In Response to: Looking to the Future

With more than 50 years of watching my Class Notes migrate in from the back page, perhaps I would be permitted a few comments regarding the planning for University expansion (On the Campus, Jan. 10). The particular charm of a college campus may derive from its pedestrian nature, i.e., the campus should be walkable. While mass transit can convey students, faculty, and staff from outlying locations to the campus, it should be possible that once there, everything is reasonably accessible on foot. (I say this even with the Olympic-level race from 48 University Place to the EQuad.) Expansion of classroom space and undergraduate dorms close to Lake Carnegie and beyond would be a very substantial change in the nature of the Princeton experience, at least at the undergraduate level.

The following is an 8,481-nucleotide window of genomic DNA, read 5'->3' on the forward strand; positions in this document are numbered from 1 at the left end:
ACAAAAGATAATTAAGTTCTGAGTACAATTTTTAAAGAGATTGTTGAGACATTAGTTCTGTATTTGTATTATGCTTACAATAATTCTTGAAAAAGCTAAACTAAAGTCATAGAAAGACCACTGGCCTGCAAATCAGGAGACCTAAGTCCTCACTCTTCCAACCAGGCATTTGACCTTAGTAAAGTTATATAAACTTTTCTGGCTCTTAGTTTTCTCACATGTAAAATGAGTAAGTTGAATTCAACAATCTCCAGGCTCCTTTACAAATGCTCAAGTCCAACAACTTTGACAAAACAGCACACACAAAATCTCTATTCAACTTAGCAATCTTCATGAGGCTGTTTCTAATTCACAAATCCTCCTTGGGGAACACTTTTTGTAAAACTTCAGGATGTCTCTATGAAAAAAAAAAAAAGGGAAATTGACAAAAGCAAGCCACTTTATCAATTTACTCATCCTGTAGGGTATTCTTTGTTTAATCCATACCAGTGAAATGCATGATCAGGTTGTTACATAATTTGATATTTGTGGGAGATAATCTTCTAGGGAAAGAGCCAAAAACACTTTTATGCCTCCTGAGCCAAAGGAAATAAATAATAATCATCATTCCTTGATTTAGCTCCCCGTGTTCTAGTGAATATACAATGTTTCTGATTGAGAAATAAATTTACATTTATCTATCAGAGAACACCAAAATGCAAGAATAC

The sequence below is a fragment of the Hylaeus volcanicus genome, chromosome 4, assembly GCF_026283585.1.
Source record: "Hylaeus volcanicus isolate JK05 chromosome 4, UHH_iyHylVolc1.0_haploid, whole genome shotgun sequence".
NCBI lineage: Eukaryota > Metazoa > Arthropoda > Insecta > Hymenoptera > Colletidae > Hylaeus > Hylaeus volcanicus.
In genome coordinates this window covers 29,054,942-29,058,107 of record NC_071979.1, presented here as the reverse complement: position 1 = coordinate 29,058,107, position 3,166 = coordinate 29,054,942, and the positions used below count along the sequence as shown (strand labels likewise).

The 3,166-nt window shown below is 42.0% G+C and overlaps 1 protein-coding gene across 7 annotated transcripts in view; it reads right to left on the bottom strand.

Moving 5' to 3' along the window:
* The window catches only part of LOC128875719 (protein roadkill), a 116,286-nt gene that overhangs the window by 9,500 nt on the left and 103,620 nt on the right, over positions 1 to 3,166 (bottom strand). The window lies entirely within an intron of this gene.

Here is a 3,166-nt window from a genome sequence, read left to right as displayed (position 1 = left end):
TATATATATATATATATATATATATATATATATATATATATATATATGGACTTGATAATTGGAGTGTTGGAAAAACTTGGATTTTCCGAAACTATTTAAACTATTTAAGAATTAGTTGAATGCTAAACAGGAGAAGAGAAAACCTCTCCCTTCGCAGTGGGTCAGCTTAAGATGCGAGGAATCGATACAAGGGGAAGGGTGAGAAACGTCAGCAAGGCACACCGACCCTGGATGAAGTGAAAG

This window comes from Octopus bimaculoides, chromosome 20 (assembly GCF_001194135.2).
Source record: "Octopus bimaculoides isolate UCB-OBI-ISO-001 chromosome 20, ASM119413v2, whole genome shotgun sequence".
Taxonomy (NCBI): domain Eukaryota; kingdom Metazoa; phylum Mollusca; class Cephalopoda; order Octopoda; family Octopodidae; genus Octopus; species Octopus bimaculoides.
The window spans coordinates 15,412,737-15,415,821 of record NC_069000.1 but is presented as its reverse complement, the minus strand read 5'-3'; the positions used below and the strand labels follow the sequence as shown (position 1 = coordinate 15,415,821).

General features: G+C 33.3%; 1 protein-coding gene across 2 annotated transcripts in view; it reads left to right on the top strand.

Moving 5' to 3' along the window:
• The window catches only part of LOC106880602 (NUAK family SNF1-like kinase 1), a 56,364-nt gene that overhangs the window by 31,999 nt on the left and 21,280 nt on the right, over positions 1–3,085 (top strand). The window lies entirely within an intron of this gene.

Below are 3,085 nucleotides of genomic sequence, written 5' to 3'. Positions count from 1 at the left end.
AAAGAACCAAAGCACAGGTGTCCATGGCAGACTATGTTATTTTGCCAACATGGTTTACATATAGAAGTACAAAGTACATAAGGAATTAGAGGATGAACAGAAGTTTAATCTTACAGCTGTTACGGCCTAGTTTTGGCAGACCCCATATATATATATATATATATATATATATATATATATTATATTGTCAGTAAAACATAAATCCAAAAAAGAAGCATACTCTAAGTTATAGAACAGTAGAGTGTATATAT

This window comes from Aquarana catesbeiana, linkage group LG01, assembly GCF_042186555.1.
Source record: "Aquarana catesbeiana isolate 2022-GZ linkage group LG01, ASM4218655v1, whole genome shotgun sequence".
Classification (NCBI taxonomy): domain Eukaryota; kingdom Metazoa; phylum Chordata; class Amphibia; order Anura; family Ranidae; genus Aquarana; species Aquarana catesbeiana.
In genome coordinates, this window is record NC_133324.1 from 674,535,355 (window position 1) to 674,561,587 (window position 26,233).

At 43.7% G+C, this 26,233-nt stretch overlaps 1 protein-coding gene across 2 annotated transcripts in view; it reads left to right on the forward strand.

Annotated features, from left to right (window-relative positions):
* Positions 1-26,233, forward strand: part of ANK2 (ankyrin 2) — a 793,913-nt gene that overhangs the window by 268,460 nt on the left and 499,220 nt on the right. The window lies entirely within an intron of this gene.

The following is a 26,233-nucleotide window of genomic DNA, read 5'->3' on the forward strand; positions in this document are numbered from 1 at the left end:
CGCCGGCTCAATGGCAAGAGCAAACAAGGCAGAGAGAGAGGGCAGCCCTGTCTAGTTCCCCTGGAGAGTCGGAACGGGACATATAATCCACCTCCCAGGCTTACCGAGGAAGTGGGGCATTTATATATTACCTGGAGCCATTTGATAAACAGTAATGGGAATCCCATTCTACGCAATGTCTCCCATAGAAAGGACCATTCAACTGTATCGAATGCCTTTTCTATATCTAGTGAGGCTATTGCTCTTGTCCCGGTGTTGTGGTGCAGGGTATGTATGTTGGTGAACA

As an aero engineering student, I recall the successful use of Forrestal for graduate education (and some undergraduate labs). Later, traffic on Route 1 became too difficult for aero faculty to sustain interest in Forrestal for teaching and office space. The MAE department then moved almost completely to campus. 

The land across Lake Carnegie can represent an opportunity to re-create the research park formerly a mile farther away at Forrestal, but without as much of a traffic problem. It could facilitate graduate education in science and engineering and might include conference and hotel space. The land could also be developed for graduate student (and junior staff) housing, addressing a critical issue for graduate-student life. All of this would not interfere with traditional Princeton campus life.

Peter J. Turchi ’67 *70
Santa Fe, N.M.